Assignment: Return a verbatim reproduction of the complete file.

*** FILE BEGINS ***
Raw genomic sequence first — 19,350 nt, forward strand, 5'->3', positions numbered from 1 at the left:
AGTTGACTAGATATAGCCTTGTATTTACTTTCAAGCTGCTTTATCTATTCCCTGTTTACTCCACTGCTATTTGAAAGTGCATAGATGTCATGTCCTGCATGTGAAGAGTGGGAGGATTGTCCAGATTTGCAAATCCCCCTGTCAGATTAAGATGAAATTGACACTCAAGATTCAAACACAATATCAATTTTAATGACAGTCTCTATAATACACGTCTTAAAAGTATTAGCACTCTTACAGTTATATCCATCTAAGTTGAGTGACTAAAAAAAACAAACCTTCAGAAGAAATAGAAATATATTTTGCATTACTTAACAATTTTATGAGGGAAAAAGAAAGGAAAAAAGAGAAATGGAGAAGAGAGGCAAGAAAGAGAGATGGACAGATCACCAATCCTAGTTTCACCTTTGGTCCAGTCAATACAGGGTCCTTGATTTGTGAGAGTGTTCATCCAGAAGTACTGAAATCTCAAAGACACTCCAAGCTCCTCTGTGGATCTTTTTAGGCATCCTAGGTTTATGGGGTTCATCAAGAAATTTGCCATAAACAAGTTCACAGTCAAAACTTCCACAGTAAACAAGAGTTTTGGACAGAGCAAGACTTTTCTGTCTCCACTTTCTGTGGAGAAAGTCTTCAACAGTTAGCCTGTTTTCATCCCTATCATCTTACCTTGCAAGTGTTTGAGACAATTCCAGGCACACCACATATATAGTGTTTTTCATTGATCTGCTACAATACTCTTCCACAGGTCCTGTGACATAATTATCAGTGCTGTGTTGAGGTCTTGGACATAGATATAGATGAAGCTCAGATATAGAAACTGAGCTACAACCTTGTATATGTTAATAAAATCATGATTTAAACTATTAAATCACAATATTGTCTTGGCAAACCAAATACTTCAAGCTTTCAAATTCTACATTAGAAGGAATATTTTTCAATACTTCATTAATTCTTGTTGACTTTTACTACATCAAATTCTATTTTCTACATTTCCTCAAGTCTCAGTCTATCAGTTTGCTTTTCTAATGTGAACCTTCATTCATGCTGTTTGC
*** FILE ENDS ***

Raw genomic sequence first — 19,350 nt, forward strand, 5'->3', positions numbered from 1 at the left:
AGTTGACTAGATATAGCCTTGTATTTACTTTCAAGCTGCTTTATCTATTCCCTGTTTACTCCACTGCTATTTGAAAGTGCATAGATGTCATGTCCTGCATGTGAAGAGTGGGAGGATTGTCCAGATTTGCAAATCCCCCTGTCAGATTAAGATGAAATTGACACTCAAGATTCAAACACAATATCAATTTTAATGACAGTCTCTATAATACACGTCTTAAAAGTATTAGCACTCTTACAGTTATATCCATCTAAGTTGAGTGACTAAAAAAAACAAACCTTCAGAAGAAATAGAAATATATTTTGCATTACTTAACAATTTTATGAGGGAAAAAGAAAGGAAAAAAGAGAAATGGAGAAGAGAGGCAAGAAAGAGAGATGGACAGATCACCAATCCTAGTTTCACCTTTGGTCCAGTCAATACAGGGTCCTTGATTTGTGAGAGTGTTCATCCAGAAGTACTGAAATCTCAAAGACACTCCAAGCTCCTCTGTGGATCTTTTTAGGCATCCTAGGTTTATGGGGTTCATCAAGAAATTTGCCATAAACAAGTTCACAGTCAAAACTTCCACAGTAAACAAGAGTTTTGGACAGAGCAAGACTTTTCTGTCTCCACTTTCTGTGGAGAAAGTCTTCAACAGTTAGCCTGTTTTCATCCCTATCATCTTACCTTGCAAGTGTTTGAGACAATTCCAGGCACACCACATATATAGTGTTTTTCATTGATCTGCTACAATACTCTTCCACAGGTCCTGTGACATAATTATCAGTGCTGTGTTGAGGTCTTGGACATAGATATAGATGAAGCTCAGATATAGAAACTGAGCTACAACCTTGTATATGTTAATAAAATCATGATTTAAACTATTAAATCACAATATTGTCTTGGCAAACCAAATACTTCAAGCTTTCAAATTCTACATTAGAAGGAATATTTTTCAATACTTCATTAATTCTTGTTGACTTTTACTACATCAAATTCTATTTTCTACATTTCCTCAAGTCTCAGTCTATCAGTTTGCTTTTCTAATGTGAACCTTCATTCATGCTGTTTGC